f you do decide to take a hair appliance then it is a little more complex. You can buy straighteners/curling irons/hairdryers with dual voltage (best) but still need the adapter and may have to be on a lower setting. If you use a regular US 110V straightener or curling iron it will overheat and catch fire. In the UK the voltage is 230V so imagine that going into a 110V curling iron. It overheats fast.

Posted by
38 posts

The item below is intended for European travel as its specs say that it can handle 240V. The item in your link states that it can only handle 125V.
You still need to pay attention to the devices you intend to plug into this power strip - are they able to handle 240 volts?
You need to be looking for items that state that they are European power strips and that they can handle 240V.

Posted by
19092 posts

UK is a G adaptor, France C and E, Germany Type F, and Italy F, L and/or C.

The French Type E plug is a "3 prong" grounding plug and is almost identical to the German Type F Schuko plug. Only the grounding means (clips on the side of the Type F plug and a grounding pin protruding from the Type E receptacle), are different. Most, if not all, modern, grounding Schuko plugs incorporate both grounding systems, so those plugs can be used in any E or F receptacle all over the continent. Only Switzerland and older Italian construction don't use the Type E/F connections.

The Type C plug, called the Europlug, is a two pin, non-grounding plug that will fit in any receptacle (socket) on the European continent. It is limited by codes to 2½ amps (~575W), enough for a hair curler, not enough for a hair dryer.

Posted by
32201 posts

I'm not sure the product you linked in your post will be suitable for travels in Europe, as the specifications state "125 VAC, 60 Hz". For travels in Europe, the product that Mike linked is a more suitable choice.

As stated in the product information, this is not a voltage converter. The chargers for your iPhone and iPad will work fine on European voltages. However you didn't specify what type of camera you're using, so you'll have to check the nameplate data on your camera charger to ensure that it's also designed to work from 100-240 VAC. Look for a small label on the charger, and specifically the words "Input Voltage". If the camera is fairly recent, it's likely it will be configured for multiple voltages.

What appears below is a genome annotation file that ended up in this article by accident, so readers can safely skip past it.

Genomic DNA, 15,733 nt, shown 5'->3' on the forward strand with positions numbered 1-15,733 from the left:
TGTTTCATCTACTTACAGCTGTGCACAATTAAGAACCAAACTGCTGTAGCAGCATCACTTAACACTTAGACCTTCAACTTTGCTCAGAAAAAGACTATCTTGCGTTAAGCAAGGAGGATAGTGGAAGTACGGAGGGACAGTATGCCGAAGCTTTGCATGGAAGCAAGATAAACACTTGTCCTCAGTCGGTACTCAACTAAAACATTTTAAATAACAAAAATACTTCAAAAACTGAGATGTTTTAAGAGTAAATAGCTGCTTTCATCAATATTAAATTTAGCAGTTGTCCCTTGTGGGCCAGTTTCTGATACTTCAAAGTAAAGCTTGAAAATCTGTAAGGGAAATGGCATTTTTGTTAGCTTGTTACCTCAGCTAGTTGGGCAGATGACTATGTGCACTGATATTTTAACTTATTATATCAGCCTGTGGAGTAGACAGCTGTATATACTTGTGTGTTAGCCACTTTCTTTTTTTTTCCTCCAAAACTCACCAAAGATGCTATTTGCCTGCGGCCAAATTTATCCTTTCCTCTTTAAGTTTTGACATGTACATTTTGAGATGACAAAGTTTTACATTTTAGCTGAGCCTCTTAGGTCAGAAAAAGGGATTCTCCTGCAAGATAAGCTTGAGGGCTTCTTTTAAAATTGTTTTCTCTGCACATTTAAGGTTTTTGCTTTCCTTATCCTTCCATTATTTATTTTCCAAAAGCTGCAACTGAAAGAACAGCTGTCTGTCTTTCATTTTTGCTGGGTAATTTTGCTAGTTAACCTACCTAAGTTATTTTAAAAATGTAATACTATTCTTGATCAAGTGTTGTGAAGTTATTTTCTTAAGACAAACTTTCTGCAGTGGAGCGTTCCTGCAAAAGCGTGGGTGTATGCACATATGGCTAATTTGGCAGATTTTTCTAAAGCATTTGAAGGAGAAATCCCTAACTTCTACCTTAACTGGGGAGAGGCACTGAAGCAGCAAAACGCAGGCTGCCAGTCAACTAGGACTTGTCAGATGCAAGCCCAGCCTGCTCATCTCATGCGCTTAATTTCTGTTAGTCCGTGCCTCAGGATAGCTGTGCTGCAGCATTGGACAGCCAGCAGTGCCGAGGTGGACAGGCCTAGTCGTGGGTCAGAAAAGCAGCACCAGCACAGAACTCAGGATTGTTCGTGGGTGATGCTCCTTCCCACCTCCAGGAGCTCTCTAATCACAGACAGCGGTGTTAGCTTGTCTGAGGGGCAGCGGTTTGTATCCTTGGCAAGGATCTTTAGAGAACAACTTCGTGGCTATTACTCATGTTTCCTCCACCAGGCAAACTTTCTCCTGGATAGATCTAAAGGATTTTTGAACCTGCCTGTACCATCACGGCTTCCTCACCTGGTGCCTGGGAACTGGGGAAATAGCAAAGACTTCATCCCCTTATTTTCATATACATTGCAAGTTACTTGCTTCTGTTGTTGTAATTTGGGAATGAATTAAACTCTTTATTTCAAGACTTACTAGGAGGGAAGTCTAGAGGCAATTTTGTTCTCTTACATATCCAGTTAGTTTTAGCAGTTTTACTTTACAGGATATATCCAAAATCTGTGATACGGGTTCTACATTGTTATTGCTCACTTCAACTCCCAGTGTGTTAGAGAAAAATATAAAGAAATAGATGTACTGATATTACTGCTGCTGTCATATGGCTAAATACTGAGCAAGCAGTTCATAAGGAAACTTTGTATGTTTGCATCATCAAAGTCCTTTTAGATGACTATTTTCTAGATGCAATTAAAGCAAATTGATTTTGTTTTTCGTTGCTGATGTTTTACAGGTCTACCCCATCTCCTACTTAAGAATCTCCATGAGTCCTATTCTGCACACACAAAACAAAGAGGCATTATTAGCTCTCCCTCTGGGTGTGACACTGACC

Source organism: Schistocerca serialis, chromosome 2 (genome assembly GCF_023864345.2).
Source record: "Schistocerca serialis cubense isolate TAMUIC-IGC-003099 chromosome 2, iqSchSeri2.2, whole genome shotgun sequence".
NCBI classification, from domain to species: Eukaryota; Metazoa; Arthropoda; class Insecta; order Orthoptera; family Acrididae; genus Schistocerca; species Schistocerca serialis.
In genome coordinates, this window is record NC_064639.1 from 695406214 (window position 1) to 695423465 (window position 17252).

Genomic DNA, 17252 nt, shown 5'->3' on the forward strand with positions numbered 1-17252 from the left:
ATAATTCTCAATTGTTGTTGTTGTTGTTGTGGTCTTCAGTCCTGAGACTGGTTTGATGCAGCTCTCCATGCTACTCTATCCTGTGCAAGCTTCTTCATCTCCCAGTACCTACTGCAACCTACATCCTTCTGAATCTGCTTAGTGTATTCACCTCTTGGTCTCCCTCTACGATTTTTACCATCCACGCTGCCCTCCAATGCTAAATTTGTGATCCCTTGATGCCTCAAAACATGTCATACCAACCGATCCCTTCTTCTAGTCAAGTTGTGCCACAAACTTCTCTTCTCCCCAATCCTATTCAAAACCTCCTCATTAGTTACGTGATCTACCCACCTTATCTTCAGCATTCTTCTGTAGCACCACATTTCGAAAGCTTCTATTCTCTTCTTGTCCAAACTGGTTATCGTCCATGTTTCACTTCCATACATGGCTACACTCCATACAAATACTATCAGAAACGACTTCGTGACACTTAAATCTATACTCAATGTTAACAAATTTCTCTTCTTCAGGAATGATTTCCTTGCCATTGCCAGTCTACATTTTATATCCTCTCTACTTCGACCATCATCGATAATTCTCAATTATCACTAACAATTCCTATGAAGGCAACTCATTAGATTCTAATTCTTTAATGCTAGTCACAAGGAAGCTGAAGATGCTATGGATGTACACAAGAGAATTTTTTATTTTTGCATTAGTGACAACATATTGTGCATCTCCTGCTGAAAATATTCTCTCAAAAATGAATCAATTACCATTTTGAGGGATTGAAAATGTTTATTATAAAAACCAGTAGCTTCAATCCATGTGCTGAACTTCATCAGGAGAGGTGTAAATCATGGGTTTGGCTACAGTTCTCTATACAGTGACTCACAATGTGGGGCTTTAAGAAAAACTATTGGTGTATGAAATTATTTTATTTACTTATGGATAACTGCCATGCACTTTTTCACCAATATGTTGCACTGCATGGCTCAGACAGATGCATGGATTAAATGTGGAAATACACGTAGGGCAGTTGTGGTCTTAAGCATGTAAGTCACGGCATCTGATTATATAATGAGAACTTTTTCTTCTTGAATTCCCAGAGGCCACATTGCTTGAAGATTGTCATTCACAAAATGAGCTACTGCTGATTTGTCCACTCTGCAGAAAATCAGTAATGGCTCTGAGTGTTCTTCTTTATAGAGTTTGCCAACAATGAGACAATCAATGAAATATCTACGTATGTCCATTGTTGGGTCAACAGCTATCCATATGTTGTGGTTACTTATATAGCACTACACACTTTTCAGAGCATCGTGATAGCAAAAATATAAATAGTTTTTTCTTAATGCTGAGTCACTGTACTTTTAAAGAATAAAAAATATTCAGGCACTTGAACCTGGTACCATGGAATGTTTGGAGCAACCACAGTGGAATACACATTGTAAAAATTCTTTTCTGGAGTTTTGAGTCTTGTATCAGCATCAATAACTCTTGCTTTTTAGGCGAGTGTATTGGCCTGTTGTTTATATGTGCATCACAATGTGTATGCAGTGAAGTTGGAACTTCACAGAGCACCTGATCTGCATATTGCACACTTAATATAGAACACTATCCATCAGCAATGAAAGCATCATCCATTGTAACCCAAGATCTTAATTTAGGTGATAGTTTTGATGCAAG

One other point to note is that although the Unidapt is equipped with three North American style grounded outlets, any products connected will NOT be grounded, as the supplied plug is not provided with a grounding pin. For the chargers mentioned, this shouldn't be a problem.

Posted by
17875 posts

Chargers for the gadgets in our lives like tablets, phones, cameras
adjust themselves to whatever juice you're giving them.

Not always. I toasted my daughter's portable game console charger in Europe. Close inspection said 110-120v 60hz. She now owns a European version, thanks to dad, that only says 220-240v 50hz.

Posted by
26 posts

We used this for France and this was perfect for a "regular" plug and phone charging (two simultaneously) at night. Hardly took up any room in the suitcase.

Our hotel hair dryer did have an auxillary US outlet which looked useful until we tried to plug something. Many US plugs have a slightly larger tip on one side and would not go into the hotel-supplied outlet.

Posted by
19092 posts

slightly larger tip on one side

As was pointed out in the link you provided, that "slightly larger tip" indicates the side of the appliance circuitry that is supposed to be connected to the neutral line on a polarized system. However, except for Switzerland, European power sources are not "specifically" polarized, i.e., although there is a neutral conductor, it could be on either line. Therefore, the safety feature required by UL and guaranteed by the polarized plug, is not reliable. For safety reasons, devices with polarized plugs, i.e., one blade wider than the other, should not be used in Europe, unless you are using a grounding (three pin) plug adapter in Switzerland.